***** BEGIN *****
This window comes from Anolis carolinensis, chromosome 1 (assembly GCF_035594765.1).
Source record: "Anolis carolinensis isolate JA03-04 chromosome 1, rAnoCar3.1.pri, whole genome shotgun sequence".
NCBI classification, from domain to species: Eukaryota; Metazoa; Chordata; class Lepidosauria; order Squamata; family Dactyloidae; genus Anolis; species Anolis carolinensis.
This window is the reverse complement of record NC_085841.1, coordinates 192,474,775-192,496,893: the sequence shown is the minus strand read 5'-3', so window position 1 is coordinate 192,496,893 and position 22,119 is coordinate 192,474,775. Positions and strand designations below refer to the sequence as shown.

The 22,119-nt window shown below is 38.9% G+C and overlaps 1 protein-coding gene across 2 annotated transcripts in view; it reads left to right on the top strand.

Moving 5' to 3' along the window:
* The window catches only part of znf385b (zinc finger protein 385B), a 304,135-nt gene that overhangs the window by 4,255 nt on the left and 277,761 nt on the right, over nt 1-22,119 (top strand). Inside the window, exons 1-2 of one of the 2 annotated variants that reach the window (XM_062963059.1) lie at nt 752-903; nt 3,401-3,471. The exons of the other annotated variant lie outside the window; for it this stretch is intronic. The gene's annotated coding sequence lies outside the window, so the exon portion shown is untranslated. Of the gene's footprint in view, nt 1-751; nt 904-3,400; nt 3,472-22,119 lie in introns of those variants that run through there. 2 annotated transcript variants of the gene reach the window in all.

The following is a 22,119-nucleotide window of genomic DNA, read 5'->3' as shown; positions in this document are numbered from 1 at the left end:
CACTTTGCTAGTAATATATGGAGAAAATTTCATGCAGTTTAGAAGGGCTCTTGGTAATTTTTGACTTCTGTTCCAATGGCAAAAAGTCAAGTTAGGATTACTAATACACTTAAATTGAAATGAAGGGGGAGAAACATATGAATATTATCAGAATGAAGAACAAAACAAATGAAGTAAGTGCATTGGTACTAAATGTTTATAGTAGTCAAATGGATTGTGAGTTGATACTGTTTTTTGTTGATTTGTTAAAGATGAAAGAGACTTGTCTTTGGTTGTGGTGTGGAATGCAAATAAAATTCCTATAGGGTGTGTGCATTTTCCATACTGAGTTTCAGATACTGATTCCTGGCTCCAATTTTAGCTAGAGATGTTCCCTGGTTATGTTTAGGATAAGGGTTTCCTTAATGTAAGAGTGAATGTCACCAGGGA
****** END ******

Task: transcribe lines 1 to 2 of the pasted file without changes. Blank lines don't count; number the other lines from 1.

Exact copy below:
This window comes from Anolis carolinensis, chromosome 1 (assembly GCF_035594765.1).
Source record: "Anolis carolinensis isolate JA03-04 chromosome 1, rAnoCar3.1.pri, whole genome shotgun sequence".